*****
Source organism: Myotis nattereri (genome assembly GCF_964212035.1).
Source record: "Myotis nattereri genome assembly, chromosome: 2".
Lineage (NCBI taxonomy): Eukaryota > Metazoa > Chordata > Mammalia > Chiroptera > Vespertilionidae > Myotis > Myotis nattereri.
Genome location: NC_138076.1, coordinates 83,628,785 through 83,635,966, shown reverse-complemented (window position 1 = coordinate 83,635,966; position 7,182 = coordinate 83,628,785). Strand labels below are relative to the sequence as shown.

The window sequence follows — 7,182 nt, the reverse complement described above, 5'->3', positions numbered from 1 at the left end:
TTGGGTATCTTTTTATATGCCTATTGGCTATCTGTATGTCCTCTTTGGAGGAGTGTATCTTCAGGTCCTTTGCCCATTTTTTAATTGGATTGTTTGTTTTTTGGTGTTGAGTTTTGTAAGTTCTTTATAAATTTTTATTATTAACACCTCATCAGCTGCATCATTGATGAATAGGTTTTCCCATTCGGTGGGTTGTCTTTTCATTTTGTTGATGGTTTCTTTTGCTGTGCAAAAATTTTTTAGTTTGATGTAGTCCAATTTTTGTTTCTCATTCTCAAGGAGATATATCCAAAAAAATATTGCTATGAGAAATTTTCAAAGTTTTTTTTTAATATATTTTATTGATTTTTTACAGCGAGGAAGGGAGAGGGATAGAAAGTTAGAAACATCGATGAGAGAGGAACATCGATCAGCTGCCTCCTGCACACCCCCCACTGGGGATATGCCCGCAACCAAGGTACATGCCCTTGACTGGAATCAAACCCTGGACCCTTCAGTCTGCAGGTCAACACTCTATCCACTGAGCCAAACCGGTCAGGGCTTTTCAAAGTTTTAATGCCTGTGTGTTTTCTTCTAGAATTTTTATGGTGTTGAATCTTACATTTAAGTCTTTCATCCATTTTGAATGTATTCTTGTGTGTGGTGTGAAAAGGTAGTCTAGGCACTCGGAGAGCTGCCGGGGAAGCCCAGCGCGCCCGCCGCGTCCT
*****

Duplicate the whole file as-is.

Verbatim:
Source organism: Myotis nattereri (genome assembly GCF_964212035.1).
Source record: "Myotis nattereri genome assembly, chromosome: 2".
Lineage (NCBI taxonomy): Eukaryota > Metazoa > Chordata > Mammalia > Chiroptera > Vespertilionidae > Myotis > Myotis nattereri.
Genome location: NC_138076.1, coordinates 83,628,785 through 83,635,966, shown reverse-complemented (window position 1 = coordinate 83,635,966; position 7,182 = coordinate 83,628,785). Strand labels below are relative to the sequence as shown.

The window sequence follows — 7,182 nt, the reverse complement described above, 5'->3', positions numbered from 1 at the left end:
TTGGGTATCTTTTTATATGCCTATTGGCTATCTGTATGTCCTCTTTGGAGGAGTGTATCTTCAGGTCCTTTGCCCATTTTTTAATTGGATTGTTTGTTTTTTGGTGTTGAGTTTTGTAAGTTCTTTATAAATTTTTATTATTAACACCTCATCAGCTGCATCATTGATGAATAGGTTTTCCCATTCGGTGGGTTGTCTTTTCATTTTGTTGATGGTTTCTTTTGCTGTGCAAAAATTTTTTAGTTTGATGTAGTCCAATTTTTGTTTCTCATTCTCAAGGAGATATATCCAAAAAAATATTGCTATGAGAAATTTTCAAAGTTTTTTTTTAATATATTTTATTGATTTTTTACAGCGAGGAAGGGAGAGGGATAGAAAGTTAGAAACATCGATGAGAGAGGAACATCGATCAGCTGCCTCCTGCACACCCCCCACTGGGGATATGCCCGCAACCAAGGTACATGCCCTTGACTGGAATCAAACCCTGGACCCTTCAGTCTGCAGGTCAACACTCTATCCACTGAGCCAAACCGGTCAGGGCTTTTCAAAGTTTTAATGCCTGTGTGTTTTCTTCTAGAATTTTTATGGTGTTGAATCTTACATTTAAGTCTTTCATCCATTTTGAATGTATTCTTGTGTGTGGTGTGAAAAGGTAGTCTAGGCACTCGGAGAGCTGCCGGGGAAGCCCAGCGCGCCCGCCGCGTCCT